In this three minute podcast, Ben Chai finds out why George Stathakopolous, general manager of security at Microsoft enjoys being at FIRST.

In this podcast, Peter Allor of IBM tells Ben Chai what it’s like being the FIRST 2008 Conference Liaison and the importance of this role for the FIRST membership.

What is the trusted stack and how can it help improve your overal security posture?

Back in 2001, Microsoft's security strategy was originally the 3Ds

  • Secure by Design
  • Secure by Default and
  • Secure in Deployment

Since then they have had evolved this strategy to cope with the modern day threat landscape.

End to End Trust - a new framework for secure business transactions.  What is it and how does it work?  This blog is based on George Stathakopolous, general manager of security engineering and communications at Microsoft Keynotes talk at FIRST 2008.

Ivan Krstic, the second keynote speaker, at the FIRST 2008 conference talks about how each component within a system from the CPU, motherboard, graphics card, coolant system up to the hard disk and network card could be hacked or have malware inserted.

Malware has mushroomed and evolved.  No longer is malware an attack all problem.  It has become focused on countries and industries

In this podcast, Peter Wood of First Base and Raffael Marty of Splunk discuss the key points from Peter’s talk at the FIRST 2008 conference on how many attacks are a combination of technological and social engineering and the lack of defences to a combined attack

Many countries can be instantly crippled if one of their national infrastructural services is taken down, be it water, electricity, transport or many other different critical services

One recurring theme from this year’s set of talks was that no matter whether speakers agreed or disagreed with each other about the problems or solutions, each of them called for greater collaboration on how the industry is going to tackle the problem of cyber crime

A picture can save reading a thousand lines of a security log file. Raffael Marty of Splunk discusses his book and talk on Applied Security Visualisation with Peter Wood of First Base

The point being made here was that fifteen years ago, we had several security issues such as:-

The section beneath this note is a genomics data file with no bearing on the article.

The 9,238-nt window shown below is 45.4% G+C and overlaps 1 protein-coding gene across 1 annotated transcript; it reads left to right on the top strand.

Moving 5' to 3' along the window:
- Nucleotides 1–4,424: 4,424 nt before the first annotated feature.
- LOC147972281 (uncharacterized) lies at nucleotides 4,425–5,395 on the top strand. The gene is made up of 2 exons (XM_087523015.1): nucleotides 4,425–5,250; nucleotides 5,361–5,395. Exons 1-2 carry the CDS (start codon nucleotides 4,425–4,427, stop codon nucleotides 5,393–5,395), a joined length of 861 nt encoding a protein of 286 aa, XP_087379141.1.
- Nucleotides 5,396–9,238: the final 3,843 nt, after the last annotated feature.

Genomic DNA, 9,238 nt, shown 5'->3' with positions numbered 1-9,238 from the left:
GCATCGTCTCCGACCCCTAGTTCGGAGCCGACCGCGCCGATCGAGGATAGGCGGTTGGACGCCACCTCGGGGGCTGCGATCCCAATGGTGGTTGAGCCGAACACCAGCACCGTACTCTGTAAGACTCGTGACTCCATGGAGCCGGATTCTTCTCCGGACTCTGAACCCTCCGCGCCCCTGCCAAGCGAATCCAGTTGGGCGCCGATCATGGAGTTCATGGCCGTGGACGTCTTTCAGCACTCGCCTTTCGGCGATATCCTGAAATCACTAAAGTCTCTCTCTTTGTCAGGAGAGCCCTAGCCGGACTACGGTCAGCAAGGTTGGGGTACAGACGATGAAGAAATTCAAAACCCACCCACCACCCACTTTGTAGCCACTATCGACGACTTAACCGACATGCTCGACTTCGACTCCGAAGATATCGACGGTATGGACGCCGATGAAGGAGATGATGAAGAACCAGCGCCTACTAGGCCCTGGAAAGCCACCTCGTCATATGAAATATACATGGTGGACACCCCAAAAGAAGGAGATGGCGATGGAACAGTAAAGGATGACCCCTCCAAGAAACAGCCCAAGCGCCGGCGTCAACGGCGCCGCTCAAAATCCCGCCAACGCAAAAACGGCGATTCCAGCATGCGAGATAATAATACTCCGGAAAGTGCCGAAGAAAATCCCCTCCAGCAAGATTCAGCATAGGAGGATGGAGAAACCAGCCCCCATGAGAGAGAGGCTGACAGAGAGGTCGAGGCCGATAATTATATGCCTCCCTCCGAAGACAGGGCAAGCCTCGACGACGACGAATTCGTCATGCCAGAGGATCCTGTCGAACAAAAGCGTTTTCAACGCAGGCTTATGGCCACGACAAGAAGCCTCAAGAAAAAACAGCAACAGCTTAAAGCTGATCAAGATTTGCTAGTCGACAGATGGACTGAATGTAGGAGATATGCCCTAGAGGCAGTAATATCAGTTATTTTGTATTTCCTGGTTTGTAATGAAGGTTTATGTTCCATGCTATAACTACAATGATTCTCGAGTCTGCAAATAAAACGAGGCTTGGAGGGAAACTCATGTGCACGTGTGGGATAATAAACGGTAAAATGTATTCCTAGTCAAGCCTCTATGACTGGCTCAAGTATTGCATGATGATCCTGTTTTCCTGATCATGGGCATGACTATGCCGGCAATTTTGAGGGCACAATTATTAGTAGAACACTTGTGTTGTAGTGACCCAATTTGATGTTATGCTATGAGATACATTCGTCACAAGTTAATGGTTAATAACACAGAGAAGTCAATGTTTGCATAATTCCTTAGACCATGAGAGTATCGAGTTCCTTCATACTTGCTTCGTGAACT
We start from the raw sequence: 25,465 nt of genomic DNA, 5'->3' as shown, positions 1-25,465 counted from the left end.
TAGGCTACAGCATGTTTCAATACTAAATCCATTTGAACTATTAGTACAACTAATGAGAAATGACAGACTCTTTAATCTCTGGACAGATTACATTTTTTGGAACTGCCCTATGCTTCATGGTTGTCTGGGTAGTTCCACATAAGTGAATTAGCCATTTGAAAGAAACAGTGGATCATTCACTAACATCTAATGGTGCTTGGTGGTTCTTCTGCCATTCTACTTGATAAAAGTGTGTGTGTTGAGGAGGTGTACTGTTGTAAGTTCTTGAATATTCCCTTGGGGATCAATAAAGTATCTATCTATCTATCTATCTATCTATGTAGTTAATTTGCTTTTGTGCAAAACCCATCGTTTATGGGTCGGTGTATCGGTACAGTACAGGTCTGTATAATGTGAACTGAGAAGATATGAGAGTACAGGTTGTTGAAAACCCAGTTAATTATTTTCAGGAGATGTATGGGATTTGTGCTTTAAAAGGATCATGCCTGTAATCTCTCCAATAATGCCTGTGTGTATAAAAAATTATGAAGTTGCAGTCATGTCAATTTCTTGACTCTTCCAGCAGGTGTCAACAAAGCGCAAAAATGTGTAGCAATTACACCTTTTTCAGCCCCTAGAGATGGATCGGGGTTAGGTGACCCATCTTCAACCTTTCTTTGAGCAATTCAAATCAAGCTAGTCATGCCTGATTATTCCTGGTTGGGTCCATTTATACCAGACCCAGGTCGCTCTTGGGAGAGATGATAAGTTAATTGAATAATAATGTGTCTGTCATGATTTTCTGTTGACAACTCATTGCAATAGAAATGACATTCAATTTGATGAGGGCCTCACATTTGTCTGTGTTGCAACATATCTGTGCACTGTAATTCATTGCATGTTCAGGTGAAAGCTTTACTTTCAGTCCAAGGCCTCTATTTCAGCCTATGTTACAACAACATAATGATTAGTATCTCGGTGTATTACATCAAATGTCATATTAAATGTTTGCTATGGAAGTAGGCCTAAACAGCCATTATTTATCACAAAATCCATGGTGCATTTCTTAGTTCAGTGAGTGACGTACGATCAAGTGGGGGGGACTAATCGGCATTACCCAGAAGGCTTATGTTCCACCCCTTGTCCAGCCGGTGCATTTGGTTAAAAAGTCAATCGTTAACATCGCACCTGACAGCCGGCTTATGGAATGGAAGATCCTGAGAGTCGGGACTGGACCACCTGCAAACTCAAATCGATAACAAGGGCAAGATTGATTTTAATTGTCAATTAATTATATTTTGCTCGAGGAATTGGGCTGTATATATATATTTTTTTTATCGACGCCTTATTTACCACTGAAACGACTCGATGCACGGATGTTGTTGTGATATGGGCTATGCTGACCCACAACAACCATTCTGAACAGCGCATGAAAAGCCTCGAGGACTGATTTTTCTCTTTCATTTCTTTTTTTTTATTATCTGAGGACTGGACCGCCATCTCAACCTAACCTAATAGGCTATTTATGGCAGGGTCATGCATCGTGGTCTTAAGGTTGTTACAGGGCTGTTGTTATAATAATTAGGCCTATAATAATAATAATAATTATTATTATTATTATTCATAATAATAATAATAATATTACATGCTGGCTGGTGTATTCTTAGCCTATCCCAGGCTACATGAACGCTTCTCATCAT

•    Employees forgetting their passwords
•    The odd virus getting through
•    Employees accidentally accessing inappropriate websites and downloading malware

A new two day event at the FIRST 2008 conference was a training event entitled Defend the Flag. This seminar is all about helping security professionals to become more adept at protecting corporate assets from both a theoretical and a practical perspective

Let’s face it. Corporate security is a pain. Managing and updating firewalls, access control lists, encryption, confidentiality, and other components in multi-layered defence system can be overwhelming

In this podcast, Stephen Adegbite and Zot O’Connor from Microsoft examine the various security eco-systems in companies operate today and how these eco-systems can strengthen their defence systems by better communication and co-operation

As we have seen from previous blogs, blacklists are becoming more and more ineffective against an ever increasing malware and increasingly innovative criminal minds

The problems of patching are enormous.  Let’s say a vendor discovers a vulnerability in their software and releases a patch to prevent a potential exploit. So why don’t we all rush to patch our servers

Who would want to be a podcaster!  Unfortunately I lost my Podcast with John Stewart Vice President and Chief Security Officer for Cisco who gave the keynote talk on Critical Infrastructure Security

CERT/CC and FIRST jointly held the first-ever international competition honoring best practices and advances in safeguarding the security of computer systems and networks. The 2008 contest focused on: prevention and mitigation, under the banner "Protect". The winner best practice papers are available for download.

End to End Trust and collaboration is one methodology for defeating the global multinational, multivendor attacks that have begun to appear.